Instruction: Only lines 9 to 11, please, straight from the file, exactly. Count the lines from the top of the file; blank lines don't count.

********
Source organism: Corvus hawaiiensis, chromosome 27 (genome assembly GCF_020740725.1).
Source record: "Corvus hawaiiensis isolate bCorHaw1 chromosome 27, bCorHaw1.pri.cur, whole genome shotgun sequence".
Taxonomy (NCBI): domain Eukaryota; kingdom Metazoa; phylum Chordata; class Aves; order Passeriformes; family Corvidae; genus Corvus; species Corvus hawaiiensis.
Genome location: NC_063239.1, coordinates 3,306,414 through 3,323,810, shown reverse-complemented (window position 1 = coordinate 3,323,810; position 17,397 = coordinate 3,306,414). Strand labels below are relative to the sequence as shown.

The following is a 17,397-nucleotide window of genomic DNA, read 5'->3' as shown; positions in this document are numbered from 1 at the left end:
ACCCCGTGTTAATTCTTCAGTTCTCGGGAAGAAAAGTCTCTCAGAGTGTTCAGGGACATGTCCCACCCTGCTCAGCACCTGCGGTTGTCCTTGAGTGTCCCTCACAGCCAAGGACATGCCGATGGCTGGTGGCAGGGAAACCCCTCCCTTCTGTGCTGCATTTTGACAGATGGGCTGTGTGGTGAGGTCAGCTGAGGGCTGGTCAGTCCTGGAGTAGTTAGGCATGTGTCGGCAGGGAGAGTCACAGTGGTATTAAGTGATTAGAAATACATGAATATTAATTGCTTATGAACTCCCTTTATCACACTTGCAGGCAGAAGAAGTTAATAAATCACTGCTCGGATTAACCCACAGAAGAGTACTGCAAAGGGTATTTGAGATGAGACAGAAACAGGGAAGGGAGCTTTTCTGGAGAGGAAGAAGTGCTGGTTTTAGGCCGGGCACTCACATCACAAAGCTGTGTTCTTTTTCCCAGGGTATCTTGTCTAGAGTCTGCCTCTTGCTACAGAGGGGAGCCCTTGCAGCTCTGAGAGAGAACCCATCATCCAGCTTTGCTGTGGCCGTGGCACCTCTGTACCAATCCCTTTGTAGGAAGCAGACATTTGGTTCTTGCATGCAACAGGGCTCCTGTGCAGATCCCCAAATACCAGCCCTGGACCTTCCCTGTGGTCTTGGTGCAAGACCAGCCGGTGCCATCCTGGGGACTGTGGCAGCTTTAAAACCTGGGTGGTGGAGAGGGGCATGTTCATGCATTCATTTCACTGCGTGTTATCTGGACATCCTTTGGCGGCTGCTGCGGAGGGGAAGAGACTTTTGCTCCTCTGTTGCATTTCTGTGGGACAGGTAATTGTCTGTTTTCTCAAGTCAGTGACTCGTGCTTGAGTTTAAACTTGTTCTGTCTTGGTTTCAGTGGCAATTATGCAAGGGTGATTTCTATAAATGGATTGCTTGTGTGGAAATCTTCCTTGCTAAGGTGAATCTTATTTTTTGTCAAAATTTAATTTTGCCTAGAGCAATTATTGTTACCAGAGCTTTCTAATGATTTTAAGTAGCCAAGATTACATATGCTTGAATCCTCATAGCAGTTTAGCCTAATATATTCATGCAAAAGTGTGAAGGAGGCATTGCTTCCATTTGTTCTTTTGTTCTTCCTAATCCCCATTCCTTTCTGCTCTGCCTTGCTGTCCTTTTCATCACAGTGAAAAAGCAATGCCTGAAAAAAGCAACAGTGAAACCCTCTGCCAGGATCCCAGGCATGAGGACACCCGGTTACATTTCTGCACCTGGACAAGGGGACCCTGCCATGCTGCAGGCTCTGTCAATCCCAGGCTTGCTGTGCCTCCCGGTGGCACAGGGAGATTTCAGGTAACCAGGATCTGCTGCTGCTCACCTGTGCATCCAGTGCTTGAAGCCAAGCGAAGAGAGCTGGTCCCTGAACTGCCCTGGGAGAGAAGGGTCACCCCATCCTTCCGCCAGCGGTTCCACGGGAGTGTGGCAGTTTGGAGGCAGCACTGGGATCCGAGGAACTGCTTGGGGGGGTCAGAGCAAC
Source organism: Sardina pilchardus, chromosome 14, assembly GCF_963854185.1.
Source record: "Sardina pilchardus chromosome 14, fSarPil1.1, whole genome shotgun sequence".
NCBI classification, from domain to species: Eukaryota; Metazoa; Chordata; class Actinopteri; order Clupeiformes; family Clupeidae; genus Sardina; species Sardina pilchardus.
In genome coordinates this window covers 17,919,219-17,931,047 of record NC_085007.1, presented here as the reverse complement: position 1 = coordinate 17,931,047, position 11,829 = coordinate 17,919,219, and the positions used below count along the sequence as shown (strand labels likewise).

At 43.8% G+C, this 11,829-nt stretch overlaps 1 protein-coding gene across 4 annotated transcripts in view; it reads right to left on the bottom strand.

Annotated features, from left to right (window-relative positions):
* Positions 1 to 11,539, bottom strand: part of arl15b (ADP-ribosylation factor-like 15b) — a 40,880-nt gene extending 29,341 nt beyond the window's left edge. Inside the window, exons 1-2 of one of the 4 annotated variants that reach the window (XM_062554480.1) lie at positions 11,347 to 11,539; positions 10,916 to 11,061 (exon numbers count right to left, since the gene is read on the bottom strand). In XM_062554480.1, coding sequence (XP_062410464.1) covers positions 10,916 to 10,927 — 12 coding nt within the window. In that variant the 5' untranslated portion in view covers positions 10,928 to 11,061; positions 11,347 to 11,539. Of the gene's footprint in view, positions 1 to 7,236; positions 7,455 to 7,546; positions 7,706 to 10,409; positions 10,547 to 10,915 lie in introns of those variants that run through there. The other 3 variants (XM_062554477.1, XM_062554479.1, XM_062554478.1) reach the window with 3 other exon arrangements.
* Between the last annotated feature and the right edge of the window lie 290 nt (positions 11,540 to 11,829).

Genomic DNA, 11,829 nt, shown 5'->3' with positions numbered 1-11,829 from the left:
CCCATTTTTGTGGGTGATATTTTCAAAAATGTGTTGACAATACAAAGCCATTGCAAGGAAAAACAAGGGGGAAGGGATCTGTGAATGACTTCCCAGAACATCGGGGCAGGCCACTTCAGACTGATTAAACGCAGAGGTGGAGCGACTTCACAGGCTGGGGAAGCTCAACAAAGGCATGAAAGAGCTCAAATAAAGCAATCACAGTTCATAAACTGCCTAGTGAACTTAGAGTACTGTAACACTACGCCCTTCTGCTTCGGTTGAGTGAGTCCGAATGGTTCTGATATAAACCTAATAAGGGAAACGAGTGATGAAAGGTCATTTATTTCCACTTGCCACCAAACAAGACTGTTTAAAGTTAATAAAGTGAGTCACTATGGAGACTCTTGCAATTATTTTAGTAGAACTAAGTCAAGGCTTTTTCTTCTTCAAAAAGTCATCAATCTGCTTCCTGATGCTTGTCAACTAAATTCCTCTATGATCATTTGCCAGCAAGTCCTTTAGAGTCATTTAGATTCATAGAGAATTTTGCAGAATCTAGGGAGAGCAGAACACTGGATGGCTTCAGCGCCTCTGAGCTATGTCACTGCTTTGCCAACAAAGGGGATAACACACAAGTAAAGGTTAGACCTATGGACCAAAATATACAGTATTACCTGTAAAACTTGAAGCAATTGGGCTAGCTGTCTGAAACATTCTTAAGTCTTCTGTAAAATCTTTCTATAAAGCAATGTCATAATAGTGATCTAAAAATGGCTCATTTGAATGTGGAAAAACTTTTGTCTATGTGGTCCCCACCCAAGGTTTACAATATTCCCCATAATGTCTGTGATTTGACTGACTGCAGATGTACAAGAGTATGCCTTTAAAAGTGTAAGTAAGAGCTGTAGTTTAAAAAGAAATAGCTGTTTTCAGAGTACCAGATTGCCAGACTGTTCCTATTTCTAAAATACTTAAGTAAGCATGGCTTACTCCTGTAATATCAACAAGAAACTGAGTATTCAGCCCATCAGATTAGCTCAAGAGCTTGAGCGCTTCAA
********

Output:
NCBI classification, from domain to species: Eukaryota; Metazoa; Chordata; class Actinopteri; order Clupeiformes; family Clupeidae; genus Sardina; species Sardina pilchardus.
In genome coordinates this window covers 17,919,219-17,931,047 of record NC_085007.1, presented here as the reverse complement: position 1 = coordinate 17,931,047, position 11,829 = coordinate 17,919,219, and the positions used below count along the sequence as shown (strand labels likewise).

At 43.8% G+C, this 11,829-nt stretch overlaps 1 protein-coding gene across 4 annotated transcripts in view; it reads right to left on the bottom strand.